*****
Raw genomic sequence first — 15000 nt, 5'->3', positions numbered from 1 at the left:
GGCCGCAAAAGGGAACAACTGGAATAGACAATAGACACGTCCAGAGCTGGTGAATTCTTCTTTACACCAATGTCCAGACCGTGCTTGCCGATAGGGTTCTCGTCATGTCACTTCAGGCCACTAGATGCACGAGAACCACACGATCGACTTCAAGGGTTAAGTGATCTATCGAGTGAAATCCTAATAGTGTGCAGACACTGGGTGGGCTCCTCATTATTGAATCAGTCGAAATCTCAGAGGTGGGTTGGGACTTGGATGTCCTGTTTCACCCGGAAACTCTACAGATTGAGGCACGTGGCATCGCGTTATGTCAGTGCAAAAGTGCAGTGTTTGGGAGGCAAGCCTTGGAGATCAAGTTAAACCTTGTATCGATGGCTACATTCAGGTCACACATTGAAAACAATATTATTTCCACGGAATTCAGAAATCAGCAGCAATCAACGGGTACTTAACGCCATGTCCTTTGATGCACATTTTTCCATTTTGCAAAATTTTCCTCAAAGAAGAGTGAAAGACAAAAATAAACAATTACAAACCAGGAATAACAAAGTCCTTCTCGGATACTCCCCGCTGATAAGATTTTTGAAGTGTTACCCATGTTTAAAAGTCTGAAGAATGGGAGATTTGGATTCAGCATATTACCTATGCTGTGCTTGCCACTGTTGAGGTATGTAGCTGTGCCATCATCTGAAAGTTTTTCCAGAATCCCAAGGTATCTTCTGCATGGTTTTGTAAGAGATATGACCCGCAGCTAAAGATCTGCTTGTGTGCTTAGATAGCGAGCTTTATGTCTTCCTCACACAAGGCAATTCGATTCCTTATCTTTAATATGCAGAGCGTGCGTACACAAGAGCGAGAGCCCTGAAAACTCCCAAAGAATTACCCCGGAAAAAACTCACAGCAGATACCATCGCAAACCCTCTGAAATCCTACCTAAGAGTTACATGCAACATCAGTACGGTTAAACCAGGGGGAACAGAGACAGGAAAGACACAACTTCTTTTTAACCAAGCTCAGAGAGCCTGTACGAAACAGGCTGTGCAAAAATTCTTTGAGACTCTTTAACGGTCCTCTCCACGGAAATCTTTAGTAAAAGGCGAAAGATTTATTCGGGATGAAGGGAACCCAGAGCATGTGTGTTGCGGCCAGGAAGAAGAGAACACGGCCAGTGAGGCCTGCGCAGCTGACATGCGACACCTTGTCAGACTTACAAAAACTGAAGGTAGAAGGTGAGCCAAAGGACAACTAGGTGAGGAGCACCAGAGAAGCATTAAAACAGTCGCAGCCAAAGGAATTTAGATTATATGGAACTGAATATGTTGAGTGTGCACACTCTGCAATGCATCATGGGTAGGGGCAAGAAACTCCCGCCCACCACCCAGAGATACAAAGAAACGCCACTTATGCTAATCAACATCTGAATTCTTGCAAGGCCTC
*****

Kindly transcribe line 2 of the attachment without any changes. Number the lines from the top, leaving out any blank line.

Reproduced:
GGCCGCAAAAGGGAACAACTGGAATAGACAATAGACACGTCCAGAGCTGGTGAATTCTTCTTTACACCAATGTCCAGACCGTGCTTGCCGATAGGGTTCTCGTCATGTCACTTCAGGCCACTAGATGCACGAGAACCACACGATCGACTTCAAGGGTTAAGTGATCTATCGAGTGAAATCCTAATAGTGTGCAGACACTGGGTGGGCTCCTCATTATTGAATCAGTCGAAATCTCAGAGGTGGGTTGGGACTTGGATGTCCTGTTTCACCCGGAAACTCTACAGATTGAGGCACGTGGCATCGCGTTATGTCAGTGCAAAAGTGCAGTGTTTGGGAGGCAAGCCTTGGAGATCAAGTTAAACCTTGTATCGATGGCTACATTCAGGTCACACATTGAAAACAATATTATTTCCACGGAATTCAGAAATCAGCAGCAATCAACGGGTACTTAACGCCATGTCCTTTGATGCACATTTTTCCATTTTGCAAAATTTTCCTCAAAGAAGAGTGAAAGACAAAAATAAACAATTACAAACCAGGAATAACAAAGTCCTTCTCGGATACTCCCCGCTGATAAGATTTTTGAAGTGTTACCCATGTTTAAAAGTCTGAAGAATGGGAGATTTGGATTCAGCATATTACCTATGCTGTGCTTGCCACTGTTGAGGTATGTAGCTGTGCCATCATCTGAAAGTTTTTCCAGAATCCCAAGGTATCTTCTGCATGGTTTTGTAAGAGATATGACCCGCAGCTAAAGATCTGCTTGTGTGCTTAGATAGCGAGCTTTATGTCTTCCTCACACAAGGCAATTCGATTCCTTATCTTTAATATGCAGAGCGTGCGTACACAAGAGCGAGAGCCCTGAAAACTCCCAAAGAATTACCCCGGAAAAAACTCACAGCAGATACCATCGCAAACCCTCTGAAATCCTACCTAAGAGTTACATGCAACATCAGTACGGTTAAACCAGGGGGAACAGAGACAGGAAAGACACAACTTCTTTTTAACCAAGCTCAGAGAGCCTGTACGAAACAGGCTGTGCAAAAATTCTTTGAGACTCTTTAACGGTCCTCTCCACGGAAATCTTTAGTAAAAGGCGAAAGATTTATTCGGGATGAAGGGAACCCAGAGCATGTGTGTTGCGGCCAGGAAGAAGAGAACACGGCCAGTGAGGCCTGCGCAGCTGACATGCGACACCTTGTCAGACTTACAAAAACTGAAGGTAGAAGGTGAGCCAAAGGACAACTAGGTGAGGAGCACCAGAGAAGCATTAAAACAGTCGCAGCCAAAGGAATTTAGATTATATGGAACTGAATATGTTGAGTGTGCACACTCTGCAATGCATCATGGGTAGGGGCAAGAAACTCCCGCCCACCACCCAGAGATACAAAGAAACGCCACTTATGCTAATCAACATCTGAATTCTTGCAAGGCCTC